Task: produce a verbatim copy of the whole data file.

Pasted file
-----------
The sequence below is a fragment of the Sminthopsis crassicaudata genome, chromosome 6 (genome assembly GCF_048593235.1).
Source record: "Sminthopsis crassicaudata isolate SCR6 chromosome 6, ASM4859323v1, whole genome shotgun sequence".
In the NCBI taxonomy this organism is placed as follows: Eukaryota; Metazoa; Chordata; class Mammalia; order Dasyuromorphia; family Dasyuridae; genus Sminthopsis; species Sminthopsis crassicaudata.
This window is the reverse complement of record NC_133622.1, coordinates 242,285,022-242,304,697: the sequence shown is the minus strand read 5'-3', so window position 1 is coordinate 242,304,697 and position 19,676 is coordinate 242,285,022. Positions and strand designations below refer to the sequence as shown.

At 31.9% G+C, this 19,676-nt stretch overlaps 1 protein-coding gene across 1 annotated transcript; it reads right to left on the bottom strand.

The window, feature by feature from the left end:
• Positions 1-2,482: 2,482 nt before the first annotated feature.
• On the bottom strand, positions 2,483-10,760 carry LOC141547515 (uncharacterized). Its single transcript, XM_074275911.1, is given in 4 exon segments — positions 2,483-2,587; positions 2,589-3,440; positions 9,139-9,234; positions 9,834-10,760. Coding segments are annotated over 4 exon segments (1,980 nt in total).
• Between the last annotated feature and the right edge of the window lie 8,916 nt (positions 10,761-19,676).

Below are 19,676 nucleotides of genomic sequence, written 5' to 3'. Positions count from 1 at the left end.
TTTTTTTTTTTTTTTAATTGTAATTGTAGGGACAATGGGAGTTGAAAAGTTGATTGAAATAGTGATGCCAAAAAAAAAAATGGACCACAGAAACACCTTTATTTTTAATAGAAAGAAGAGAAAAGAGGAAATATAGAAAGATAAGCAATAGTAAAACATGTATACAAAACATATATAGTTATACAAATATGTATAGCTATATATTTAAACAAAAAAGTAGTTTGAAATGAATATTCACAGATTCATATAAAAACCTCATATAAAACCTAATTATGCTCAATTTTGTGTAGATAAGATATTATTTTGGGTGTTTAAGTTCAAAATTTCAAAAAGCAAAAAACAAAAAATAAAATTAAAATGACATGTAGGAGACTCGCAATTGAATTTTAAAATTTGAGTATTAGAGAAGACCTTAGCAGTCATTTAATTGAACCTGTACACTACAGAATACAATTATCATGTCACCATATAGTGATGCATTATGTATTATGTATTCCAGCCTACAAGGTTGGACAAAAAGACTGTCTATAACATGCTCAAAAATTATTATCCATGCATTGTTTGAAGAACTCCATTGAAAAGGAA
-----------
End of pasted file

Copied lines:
The sequence below is a fragment of the Sminthopsis crassicaudata genome, chromosome 6 (genome assembly GCF_048593235.1).
Source record: "Sminthopsis crassicaudata isolate SCR6 chromosome 6, ASM4859323v1, whole genome shotgun sequence".
In the NCBI taxonomy this organism is placed as follows: Eukaryota; Metazoa; Chordata; class Mammalia; order Dasyuromorphia; family Dasyuridae; genus Sminthopsis; species Sminthopsis crassicaudata.
This window is the reverse complement of record NC_133622.1, coordinates 242,285,022-242,304,697: the sequence shown is the minus strand read 5'-3', so window position 1 is coordinate 242,304,697 and position 19,676 is coordinate 242,285,022. Positions and strand designations below refer to the sequence as shown.

At 31.9% G+C, this 19,676-nt stretch overlaps 1 protein-coding gene across 1 annotated transcript; it reads right to left on the bottom strand.

The window, feature by feature from the left end:
• Positions 1-2,482: 2,482 nt before the first annotated feature.
• On the bottom strand, positions 2,483-10,760 carry LOC141547515 (uncharacterized). Its single transcript, XM_074275911.1, is given in 4 exon segments — positions 2,483-2,587; positions 2,589-3,440; positions 9,139-9,234; positions 9,834-10,760. Coding segments are annotated over 4 exon segments (1,980 nt in total).
• Between the last annotated feature and the right edge of the window lie 8,916 nt (positions 10,761-19,676).

Below are 19,676 nucleotides of genomic sequence, written 5' to 3'. Positions count from 1 at the left end.
TTTTTTTTTTTTTTTAATTGTAATTGTAGGGACAATGGGAGTTGAAAAGTTGATTGAAATAGTGATGCCAAAAAAAAAAATGGACCACAGAAACACCTTTATTTTTAATAGAAAGAAGAGAAAAGAGGAAATATAGAAAGATAAGCAATAGTAAAACATGTATACAAAACATATATAGTTATACAAATATGTATAGCTATATATTTAAACAAAAAAGTAGTTTGAAATGAATATTCACAGATTCATATAAAAACCTCATATAAAACCTAATTATGCTCAATTTTGTGTAGATAAGATATTATTTTGGGTGTTTAAGTTCAAAATTTCAAAAAGCAAAAAACAAAAAATAAAATTAAAATGACATGTAGGAGACTCGCAATTGAATTTTAAAATTTGAGTATTAGAGAAGACCTTAGCAGTCATTTAATTGAACCTGTACACTACAGAATACAATTATCATGTCACCATATAGTGATGCATTATGTATTATGTATTCCAGCCTACAAGGTTGGACAAAAAGACTGTCTATAACATGCTCAAAAATTATTATCCATGCATTGTTTGAAGAACTCCATTGAAAAGGAA